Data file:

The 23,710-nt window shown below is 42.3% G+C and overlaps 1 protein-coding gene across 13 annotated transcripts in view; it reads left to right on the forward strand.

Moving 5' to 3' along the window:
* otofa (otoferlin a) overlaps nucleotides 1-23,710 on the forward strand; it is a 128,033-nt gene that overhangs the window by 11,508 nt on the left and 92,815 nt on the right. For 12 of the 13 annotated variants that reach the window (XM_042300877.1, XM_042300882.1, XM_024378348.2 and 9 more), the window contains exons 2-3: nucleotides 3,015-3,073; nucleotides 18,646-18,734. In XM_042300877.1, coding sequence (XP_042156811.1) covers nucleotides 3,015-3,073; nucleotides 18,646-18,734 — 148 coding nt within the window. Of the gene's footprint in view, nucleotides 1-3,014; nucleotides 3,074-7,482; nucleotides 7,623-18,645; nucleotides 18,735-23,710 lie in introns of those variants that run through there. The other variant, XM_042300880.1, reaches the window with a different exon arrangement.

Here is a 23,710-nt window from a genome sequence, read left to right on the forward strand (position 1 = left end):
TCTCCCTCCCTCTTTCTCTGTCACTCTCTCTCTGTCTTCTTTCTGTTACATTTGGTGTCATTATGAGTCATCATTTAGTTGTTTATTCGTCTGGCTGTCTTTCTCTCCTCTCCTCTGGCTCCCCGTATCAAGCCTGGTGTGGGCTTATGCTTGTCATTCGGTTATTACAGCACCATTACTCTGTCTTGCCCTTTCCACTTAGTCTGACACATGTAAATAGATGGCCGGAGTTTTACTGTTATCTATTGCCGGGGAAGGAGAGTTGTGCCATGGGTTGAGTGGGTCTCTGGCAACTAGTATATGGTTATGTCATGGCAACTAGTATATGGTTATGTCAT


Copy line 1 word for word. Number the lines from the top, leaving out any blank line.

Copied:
The 23,710-nt window shown below is 42.3% G+C and overlaps 1 protein-coding gene across 13 annotated transcripts in view; it reads left to right on the forward strand.